2. As the 2 characters developed apart from each other over 7 years, essentially turning into different people, it stretches beyond belief that they would still be in love with each other after so long with so much between them, as essentially two strangers. I'd stopped rooting for them 10 pages into reading about their separation.

3. The final chapters of their reunion defies reality! Suddenly, after so long, as two strangers, sex solves everything. In one night. Just a couple of days after the husband returns after a 7-year absence.

Truly I expected so much more from James. I don't think I will ever buy another of her novels after this one.
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Format: Mass Market Paperback
I have been "fairy-taled" to death now, Ms James, and yet we still have the Rapunzel story in TWO TO TANGLE coming summer of 2013. More fool I if I read that, because, ever since her retelling of "The Princess and the Pea" in The Duke Is Mine, I've had the feeling that Eloisa James (aka Mary Bly, tenured associate professor of English Literature at Fordham University) is laughing at her readers all the way to the bank. And we keep coming back for more of her abuse.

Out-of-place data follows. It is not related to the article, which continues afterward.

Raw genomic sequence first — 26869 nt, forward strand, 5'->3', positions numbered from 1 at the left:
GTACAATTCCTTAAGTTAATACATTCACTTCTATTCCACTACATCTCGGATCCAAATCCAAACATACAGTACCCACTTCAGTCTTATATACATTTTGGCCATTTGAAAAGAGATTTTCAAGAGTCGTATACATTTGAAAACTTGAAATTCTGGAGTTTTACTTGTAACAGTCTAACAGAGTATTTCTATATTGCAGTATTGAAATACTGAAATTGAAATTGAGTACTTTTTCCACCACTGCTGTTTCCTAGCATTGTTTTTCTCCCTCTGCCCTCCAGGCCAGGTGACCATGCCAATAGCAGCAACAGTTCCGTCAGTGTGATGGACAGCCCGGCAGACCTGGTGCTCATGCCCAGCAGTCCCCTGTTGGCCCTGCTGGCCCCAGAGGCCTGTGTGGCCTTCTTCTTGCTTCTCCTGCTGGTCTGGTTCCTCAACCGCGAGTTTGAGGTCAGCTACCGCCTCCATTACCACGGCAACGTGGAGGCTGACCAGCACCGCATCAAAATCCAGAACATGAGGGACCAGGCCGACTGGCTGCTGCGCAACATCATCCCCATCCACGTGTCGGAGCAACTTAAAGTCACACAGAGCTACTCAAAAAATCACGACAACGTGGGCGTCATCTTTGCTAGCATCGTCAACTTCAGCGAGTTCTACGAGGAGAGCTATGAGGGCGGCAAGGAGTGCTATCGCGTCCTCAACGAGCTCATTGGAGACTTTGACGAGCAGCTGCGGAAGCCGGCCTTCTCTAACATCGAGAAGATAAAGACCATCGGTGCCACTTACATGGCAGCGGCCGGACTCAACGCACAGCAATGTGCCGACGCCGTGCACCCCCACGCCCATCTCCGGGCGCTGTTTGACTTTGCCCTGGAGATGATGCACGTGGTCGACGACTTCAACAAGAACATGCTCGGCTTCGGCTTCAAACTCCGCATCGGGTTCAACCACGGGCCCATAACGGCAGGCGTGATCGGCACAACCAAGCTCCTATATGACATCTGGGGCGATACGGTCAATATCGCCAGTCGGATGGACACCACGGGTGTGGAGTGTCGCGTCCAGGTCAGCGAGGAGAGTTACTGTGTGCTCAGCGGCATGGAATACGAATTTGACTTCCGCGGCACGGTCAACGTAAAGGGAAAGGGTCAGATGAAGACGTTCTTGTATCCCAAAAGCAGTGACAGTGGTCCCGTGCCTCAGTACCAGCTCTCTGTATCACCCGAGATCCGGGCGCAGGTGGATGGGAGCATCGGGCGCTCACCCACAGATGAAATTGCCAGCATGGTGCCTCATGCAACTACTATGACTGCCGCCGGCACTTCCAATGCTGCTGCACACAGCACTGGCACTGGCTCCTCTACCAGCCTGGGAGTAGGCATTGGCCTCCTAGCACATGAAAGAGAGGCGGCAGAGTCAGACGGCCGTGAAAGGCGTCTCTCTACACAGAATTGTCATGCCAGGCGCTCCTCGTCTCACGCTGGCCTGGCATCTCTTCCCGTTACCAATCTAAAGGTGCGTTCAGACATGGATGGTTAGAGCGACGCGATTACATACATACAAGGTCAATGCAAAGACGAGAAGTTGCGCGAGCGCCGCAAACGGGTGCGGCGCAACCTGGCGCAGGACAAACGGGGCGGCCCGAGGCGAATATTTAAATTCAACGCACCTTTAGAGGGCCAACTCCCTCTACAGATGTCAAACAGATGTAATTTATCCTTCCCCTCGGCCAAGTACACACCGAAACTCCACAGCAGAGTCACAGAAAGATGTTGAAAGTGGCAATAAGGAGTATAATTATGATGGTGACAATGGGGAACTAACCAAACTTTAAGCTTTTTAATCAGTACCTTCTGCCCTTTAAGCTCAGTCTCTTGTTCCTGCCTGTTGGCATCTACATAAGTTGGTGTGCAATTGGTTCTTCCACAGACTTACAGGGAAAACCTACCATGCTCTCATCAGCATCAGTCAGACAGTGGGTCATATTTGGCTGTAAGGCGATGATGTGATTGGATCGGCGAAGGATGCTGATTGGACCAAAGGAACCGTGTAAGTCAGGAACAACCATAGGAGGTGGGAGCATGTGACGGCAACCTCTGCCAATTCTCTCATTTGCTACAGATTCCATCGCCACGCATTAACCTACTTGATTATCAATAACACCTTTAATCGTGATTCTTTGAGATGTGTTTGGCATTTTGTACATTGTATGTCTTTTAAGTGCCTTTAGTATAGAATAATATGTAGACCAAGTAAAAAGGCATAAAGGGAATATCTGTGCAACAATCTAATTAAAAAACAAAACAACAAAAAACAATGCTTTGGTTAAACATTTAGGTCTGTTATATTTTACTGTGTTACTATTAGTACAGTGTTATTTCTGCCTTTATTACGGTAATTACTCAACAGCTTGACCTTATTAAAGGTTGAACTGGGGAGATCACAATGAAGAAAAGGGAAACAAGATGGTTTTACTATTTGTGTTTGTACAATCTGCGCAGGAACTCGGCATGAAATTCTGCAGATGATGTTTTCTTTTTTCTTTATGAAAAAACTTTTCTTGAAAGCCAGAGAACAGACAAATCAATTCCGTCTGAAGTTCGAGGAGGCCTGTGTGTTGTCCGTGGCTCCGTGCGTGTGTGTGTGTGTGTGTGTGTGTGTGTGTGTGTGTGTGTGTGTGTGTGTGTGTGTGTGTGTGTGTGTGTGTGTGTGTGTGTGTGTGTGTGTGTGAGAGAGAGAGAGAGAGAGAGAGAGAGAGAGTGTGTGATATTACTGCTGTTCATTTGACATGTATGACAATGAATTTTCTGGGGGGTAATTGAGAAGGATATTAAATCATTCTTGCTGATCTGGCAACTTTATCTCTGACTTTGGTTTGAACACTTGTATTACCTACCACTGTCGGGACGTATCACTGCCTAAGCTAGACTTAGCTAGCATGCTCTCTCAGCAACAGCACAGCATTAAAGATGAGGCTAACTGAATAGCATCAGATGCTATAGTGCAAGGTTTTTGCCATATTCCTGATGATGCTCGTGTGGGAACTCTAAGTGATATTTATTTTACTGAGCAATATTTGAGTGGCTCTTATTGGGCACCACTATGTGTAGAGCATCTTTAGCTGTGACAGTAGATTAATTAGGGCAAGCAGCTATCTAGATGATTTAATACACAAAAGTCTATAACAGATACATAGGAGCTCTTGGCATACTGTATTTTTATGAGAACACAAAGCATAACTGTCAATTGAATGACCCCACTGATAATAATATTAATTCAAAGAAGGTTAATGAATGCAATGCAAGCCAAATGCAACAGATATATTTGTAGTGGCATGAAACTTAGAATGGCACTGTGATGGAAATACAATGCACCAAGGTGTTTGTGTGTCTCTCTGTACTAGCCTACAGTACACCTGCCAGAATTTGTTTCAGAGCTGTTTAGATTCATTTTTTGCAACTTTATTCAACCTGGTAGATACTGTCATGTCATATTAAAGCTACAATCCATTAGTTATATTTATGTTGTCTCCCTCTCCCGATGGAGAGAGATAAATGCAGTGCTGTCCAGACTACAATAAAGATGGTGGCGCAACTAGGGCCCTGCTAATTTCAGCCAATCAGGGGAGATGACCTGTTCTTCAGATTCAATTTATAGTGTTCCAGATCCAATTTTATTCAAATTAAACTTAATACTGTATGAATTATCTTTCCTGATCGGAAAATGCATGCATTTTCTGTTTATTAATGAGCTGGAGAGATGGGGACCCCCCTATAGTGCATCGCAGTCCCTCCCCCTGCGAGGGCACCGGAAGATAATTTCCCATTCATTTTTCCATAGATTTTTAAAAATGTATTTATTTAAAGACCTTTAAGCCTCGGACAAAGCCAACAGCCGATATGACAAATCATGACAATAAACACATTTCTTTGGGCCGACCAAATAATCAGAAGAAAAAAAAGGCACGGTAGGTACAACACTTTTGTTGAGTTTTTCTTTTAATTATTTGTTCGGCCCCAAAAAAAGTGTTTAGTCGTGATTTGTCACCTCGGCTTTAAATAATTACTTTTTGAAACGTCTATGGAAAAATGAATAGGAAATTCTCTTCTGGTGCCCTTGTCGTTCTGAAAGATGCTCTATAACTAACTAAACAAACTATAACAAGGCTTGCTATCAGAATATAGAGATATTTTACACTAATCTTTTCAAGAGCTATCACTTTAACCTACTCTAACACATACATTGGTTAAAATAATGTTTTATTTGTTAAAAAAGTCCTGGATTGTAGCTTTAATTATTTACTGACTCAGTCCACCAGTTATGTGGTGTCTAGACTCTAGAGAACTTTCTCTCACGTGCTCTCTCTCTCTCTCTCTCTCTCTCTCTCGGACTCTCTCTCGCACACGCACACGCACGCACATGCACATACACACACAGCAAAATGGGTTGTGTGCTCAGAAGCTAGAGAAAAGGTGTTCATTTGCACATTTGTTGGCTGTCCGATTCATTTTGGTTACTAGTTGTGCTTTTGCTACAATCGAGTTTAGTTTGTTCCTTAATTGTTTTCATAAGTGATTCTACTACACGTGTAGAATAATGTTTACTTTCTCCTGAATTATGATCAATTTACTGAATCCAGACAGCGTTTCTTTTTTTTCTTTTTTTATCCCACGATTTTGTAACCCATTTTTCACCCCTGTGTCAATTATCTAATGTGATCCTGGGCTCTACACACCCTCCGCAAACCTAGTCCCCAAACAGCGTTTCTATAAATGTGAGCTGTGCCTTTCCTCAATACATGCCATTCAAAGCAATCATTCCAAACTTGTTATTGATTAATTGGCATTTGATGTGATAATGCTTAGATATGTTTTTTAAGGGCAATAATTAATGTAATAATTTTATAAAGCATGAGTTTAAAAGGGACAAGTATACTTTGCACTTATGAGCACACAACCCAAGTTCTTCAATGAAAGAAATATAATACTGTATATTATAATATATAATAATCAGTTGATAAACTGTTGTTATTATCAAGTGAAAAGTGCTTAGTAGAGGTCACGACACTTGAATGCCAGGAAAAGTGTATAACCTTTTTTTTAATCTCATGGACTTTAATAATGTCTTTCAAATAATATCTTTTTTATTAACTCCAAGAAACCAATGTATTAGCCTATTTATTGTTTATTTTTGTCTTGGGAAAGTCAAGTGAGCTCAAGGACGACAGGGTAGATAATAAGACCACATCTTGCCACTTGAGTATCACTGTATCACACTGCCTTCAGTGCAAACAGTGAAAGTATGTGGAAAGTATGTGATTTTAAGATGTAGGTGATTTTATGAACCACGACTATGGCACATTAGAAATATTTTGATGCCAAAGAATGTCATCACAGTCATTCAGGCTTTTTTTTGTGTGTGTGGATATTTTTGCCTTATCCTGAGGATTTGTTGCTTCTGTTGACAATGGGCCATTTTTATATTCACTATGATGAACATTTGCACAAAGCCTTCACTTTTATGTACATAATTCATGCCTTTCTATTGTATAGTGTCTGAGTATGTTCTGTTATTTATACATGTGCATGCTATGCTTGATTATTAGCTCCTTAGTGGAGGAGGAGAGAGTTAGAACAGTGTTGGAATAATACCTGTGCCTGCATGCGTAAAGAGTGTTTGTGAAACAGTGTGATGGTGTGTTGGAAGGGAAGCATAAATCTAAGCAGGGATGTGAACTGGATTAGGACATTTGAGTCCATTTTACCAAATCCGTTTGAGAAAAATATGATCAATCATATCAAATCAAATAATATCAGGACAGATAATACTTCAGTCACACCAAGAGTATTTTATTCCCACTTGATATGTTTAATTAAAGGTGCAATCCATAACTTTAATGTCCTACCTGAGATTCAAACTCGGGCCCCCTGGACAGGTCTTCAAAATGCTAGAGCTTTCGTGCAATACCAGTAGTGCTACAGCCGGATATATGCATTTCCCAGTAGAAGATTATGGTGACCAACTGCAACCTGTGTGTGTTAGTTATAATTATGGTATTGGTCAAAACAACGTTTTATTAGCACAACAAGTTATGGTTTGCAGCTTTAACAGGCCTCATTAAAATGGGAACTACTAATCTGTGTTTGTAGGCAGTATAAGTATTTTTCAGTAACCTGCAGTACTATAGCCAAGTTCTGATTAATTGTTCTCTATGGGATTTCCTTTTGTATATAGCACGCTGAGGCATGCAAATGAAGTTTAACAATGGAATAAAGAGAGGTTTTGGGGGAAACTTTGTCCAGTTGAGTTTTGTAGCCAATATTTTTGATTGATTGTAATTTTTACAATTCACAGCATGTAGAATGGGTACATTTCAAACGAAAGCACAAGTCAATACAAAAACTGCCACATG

Now, I don't mind that the story is unrealistic. If you're reading the retelling of a fairy tale, why on earth would you expect realism? I do mind the vagueness of the underlying fairy tales in James' books, especially in the last two. She's pretty loosey-goosey with the stories.

The writing is quite entertaining. Eloisa James is one of our better romance writers, more's the pity. So this is well written and kinda fun to read, but, holy heck, the two main characters...did they really deserve a story? Hero James and heroine Theo grew up together and were really tight best friends. Until the day James' irresponsible father reveals he has appropriated much of Theo's funds to pay off his own debts and now needs James to marry Theo to keep this little problem in the family.

So they marry and it turns out they just may love each other. But 2 days after the wedding Theo finds out James was compelled to marry her and, angry, hurt and upset, she throws him out, saying she never wants to see him again. OK, here the problems began for me. James takes her at her word. He doesn't try to make things right. He just up and leaves for seven flipping years!